INDUCED BREAKDOWN SPECTROSCOPY; HIGH-TEMPERATURE; PARTICLES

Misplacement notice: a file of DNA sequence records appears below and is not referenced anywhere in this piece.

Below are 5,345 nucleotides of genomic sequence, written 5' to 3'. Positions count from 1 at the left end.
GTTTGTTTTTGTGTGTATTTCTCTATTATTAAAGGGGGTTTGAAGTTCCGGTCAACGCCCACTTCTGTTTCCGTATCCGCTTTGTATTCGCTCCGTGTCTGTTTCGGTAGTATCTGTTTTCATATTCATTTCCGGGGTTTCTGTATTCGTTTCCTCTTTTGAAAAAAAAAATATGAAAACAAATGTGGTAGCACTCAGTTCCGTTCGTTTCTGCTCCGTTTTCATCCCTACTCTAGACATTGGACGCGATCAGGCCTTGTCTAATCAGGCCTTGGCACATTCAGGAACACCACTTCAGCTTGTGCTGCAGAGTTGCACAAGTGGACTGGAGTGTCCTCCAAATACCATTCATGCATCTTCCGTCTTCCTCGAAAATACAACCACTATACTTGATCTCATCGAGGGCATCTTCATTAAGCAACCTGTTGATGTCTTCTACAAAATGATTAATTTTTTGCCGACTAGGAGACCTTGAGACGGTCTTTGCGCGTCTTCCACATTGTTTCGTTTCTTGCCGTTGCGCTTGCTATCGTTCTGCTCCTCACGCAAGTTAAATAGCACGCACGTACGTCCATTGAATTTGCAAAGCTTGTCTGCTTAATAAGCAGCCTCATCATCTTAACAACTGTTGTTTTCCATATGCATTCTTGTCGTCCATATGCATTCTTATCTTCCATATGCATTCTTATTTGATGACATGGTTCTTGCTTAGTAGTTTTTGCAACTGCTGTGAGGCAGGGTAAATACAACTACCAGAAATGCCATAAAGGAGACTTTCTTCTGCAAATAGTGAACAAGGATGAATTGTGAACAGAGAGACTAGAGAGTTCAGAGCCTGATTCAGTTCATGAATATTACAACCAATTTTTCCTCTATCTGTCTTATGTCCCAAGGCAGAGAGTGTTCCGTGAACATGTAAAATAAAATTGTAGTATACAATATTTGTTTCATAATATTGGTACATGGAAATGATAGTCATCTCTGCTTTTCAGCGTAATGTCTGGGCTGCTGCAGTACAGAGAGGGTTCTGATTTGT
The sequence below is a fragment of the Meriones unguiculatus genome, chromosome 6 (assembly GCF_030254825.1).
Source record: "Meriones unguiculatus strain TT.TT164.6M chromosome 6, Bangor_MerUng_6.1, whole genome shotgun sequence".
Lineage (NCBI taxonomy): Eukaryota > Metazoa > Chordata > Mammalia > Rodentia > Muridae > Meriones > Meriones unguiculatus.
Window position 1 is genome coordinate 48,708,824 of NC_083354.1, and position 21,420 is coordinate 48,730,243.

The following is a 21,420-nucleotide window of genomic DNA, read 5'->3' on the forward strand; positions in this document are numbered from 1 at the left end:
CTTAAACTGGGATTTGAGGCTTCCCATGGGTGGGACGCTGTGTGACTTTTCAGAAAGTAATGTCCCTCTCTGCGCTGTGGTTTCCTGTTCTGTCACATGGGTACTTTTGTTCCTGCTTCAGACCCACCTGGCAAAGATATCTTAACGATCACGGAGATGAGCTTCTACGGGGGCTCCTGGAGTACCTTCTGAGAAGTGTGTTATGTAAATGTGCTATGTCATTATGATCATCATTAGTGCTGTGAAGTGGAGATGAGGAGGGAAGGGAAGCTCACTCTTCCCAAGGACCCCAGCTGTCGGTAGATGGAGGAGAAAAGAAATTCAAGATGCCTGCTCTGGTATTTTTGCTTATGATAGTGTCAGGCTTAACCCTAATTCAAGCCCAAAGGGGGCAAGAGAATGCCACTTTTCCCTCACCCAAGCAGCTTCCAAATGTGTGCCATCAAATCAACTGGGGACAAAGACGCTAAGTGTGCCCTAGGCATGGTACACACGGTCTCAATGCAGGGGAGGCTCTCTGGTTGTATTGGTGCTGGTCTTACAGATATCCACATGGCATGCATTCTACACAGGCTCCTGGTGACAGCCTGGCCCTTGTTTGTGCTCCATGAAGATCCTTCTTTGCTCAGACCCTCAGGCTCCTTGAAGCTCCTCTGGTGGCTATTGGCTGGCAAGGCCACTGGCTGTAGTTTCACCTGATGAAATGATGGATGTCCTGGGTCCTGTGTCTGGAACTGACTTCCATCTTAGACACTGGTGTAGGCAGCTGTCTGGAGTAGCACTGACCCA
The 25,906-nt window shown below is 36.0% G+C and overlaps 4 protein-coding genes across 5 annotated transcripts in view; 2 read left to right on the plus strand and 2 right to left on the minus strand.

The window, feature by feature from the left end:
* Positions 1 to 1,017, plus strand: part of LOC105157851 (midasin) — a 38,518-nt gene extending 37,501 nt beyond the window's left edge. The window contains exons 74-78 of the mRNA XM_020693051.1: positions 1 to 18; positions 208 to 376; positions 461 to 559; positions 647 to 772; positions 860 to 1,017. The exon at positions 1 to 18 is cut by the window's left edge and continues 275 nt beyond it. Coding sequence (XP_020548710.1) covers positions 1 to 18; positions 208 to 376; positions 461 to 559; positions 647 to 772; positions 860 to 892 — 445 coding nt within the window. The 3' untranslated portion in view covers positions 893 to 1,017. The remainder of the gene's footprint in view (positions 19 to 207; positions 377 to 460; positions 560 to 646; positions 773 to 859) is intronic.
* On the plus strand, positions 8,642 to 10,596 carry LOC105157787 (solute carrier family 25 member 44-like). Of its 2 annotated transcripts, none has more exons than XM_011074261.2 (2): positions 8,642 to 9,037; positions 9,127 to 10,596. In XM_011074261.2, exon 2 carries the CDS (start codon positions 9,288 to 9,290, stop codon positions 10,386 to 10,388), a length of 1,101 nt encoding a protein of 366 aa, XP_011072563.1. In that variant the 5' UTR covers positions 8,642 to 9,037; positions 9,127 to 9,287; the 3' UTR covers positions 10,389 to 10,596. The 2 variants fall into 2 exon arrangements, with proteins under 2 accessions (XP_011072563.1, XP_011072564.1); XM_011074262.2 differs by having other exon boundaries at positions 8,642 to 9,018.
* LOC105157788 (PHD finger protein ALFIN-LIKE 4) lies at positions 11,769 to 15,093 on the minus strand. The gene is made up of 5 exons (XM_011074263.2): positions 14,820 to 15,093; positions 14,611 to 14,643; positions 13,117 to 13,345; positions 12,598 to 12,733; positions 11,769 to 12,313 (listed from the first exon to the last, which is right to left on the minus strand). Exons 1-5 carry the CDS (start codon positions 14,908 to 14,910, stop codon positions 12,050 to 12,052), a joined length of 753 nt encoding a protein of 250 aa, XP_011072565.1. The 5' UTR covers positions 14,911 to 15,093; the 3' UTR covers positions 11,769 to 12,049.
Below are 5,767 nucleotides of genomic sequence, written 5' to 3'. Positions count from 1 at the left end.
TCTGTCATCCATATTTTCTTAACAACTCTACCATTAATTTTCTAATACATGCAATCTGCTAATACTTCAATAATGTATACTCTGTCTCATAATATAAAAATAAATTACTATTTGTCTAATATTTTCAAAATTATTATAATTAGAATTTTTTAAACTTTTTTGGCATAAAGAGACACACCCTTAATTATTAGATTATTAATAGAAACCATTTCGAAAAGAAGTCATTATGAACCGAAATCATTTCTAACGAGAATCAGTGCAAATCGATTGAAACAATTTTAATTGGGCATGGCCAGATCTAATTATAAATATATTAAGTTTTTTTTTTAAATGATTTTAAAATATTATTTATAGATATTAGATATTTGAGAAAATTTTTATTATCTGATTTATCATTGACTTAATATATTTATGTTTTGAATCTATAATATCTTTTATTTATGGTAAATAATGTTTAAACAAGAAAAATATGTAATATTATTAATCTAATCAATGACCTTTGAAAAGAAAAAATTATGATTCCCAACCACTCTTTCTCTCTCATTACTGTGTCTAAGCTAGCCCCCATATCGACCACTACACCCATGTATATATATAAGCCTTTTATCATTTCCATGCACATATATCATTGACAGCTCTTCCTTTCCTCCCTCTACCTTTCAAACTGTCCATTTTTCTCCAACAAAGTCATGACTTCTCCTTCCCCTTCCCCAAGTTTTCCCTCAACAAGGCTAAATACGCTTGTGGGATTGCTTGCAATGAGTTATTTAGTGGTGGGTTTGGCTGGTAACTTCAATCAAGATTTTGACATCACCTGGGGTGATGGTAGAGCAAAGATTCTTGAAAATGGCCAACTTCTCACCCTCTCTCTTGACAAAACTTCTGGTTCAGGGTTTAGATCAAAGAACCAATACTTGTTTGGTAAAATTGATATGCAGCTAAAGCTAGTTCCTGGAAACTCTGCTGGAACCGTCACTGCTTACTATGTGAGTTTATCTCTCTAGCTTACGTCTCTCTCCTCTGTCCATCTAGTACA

A new route for directly measuring the fly ash unburned carbon in a gas solid flow by laser-induced breakdown spectroscopy (LIBS) was proposed. A homemade gas-solid flow generation system was developed to simulate the gas solid flow in the duct of a coal-fired plant. For improving the measurement performance, the emission characteristics of the laser induced plasma, the influence of the fly ash mass flow rate, and the correlation between the unburned carbon content and the carbon emission intensity were studied in detail. The SNR of the Si spectral line at 288.15 nm was selected as the index for false spectra identification because the distribution of Si is not related to the particle size. The results highlight the change of the plasma shape and volume with fluctuations of the gas solid flow because of the uneven distribution of the fly ash particle size and number in the laser focal spot. The mass flow rate of the fly ash affected the false hit rate, while it did not affect the intensity of the analyte lines. The regression coefficients (R-2) between the normalized intensity of C 247.86 nm and the unburned carbon content improved from 0.93 to 0.98 when the false spectra were rejected. The good agreement between the normalized intensity of C 247.86 nm and the unburned carbon content indicates that LIBS can be developed as a promising tool for directly measuring the fly ash unburned carbon in a gas-solid flow.